LEWISTOWN - Lewistown Children's Center offered grief counseling services on Monday to help students, staff and parents cope with the loss of Michael Ayers, the 2-year-old boy killed by his father on Saturday, said Jane Campbell, CEO of Snyder Union Mifflin Child Development Inc.
Before his death, Michael
attended the daycare program offered at Lewistown Children's Center.
"We've brought grief counselors into the agency and they're available for any parents or staff that might need assistance," Campbell said. "They've also provided staff with guidance materials about how to help students cope as we move forward."
Though counselors were only available at the school on Monday, anyone needing assistance will continue to receive it, Campbell said.
The main purpose of a grief counselor in such a situation is to help students and staff talk about their emotions and guide them through the grieving process, said Fred Benner, a licensed professional counselor from Lewistown.
"The school is doing the right thing by bringing in grief counselors," Benner said. "It's important to address the situation in a calm way that still maintains a sense of security for the children."
According to the National Association of School Psychologists, talking to children about death must be geared to their developmental level and sensitive to their ability to comprehend the situation. Children will be highly aware of adult reactions as they interpret and react to information about death and loss.
Specifically, children younger than five, the age range accepted at Lewistown Children's Center, may perceive that adults are sad, but have no real understanding of the meaning of death. They may also interpret death as a separation, but not a permanent condition, states "Helping Children Cope With Loss, Death and Grief," published by the National Association of School Psychologists.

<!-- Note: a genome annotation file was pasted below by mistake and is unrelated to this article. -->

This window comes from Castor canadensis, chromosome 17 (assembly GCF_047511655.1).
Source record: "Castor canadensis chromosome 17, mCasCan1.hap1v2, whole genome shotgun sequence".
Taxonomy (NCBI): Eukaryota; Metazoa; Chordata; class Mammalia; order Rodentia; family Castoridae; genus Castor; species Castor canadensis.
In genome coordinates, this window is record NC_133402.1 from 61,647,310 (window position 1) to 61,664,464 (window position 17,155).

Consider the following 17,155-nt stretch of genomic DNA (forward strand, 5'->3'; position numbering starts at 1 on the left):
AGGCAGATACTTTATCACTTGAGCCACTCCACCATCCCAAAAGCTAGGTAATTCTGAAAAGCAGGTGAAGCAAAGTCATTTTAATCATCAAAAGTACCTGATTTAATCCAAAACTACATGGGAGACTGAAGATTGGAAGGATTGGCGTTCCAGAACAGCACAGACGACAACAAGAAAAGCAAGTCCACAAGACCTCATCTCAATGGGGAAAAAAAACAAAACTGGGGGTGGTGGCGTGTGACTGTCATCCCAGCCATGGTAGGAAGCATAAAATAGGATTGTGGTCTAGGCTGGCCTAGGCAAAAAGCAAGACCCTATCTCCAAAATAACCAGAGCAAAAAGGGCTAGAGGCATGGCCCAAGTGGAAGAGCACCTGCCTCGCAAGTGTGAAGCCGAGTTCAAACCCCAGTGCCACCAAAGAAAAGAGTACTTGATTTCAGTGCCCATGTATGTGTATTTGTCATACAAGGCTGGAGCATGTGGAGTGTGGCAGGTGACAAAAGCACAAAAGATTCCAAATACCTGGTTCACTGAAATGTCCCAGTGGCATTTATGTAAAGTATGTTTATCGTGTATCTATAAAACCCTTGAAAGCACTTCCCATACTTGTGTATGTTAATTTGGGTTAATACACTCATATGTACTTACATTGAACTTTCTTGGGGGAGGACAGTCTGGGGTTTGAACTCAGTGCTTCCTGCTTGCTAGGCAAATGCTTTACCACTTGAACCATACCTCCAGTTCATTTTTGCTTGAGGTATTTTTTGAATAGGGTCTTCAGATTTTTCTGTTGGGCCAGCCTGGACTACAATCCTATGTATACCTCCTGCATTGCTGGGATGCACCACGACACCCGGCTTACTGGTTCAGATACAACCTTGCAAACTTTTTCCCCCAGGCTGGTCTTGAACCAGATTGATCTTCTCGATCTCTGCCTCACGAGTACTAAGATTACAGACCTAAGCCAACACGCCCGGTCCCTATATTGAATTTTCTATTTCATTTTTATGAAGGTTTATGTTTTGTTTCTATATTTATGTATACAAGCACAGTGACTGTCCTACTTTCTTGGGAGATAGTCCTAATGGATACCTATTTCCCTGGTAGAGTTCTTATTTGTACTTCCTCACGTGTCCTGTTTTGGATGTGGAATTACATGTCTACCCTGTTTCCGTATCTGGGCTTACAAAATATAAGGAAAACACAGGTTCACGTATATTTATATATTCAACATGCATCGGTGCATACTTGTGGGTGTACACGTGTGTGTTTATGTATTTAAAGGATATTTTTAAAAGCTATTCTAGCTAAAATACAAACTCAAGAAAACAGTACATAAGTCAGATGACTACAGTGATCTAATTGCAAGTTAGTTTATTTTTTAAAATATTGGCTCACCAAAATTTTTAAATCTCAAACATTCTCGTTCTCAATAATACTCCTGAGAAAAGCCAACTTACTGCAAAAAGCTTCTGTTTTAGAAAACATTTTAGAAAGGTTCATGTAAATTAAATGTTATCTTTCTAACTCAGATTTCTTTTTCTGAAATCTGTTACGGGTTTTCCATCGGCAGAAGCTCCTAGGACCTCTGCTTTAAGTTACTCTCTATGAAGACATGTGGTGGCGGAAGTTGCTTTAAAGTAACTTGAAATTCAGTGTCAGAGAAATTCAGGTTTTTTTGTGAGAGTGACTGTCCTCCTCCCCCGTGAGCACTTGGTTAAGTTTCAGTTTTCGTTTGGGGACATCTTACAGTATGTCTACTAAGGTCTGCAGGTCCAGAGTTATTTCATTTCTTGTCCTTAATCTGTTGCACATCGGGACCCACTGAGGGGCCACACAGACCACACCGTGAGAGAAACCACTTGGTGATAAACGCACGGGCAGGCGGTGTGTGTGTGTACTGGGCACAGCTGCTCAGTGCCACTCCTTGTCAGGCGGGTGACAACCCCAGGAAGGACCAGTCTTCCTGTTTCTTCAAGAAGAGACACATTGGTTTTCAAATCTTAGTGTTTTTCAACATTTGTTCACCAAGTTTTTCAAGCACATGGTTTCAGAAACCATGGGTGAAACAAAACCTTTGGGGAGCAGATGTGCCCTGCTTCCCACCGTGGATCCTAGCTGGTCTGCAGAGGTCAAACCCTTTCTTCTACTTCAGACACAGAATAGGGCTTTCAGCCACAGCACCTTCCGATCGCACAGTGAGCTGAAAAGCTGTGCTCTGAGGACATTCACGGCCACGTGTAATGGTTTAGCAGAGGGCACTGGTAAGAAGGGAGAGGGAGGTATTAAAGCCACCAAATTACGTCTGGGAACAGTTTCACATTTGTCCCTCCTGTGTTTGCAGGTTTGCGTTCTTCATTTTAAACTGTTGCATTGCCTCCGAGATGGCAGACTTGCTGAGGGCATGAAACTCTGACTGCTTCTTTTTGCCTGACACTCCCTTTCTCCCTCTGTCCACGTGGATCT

Additionally, preschool children may link certain events and illogical thinking with the cause of death. For instance, as a result of the World Trade Center disaster, some children may think that going into tall buildings can cause someone's death, according to the National Association of School Psychologists.
"As the children are so young, they most likely won't remember the loss specifically," Benner said. "They are more likely to remember if things seem unsettled at home or at school. It's important for the staff and parents to maintain a regular routine moving forward so the children continue feeling safe."
Though no memorial or funeral service has been planned for Michael yet, the school has remained in contact with Hollie Ayers, Michael's mother, as she recovers at Altoona Regional Medical Center from injuries also caused by the boy's father. She is employed by the Head Start program housed within the Lewistown Children's Center.
"We are in contact with Michael's mother and something will most likely be planned after she has recovered," Campbell said. "We'll be working to coordinate with her and assist in any way we can."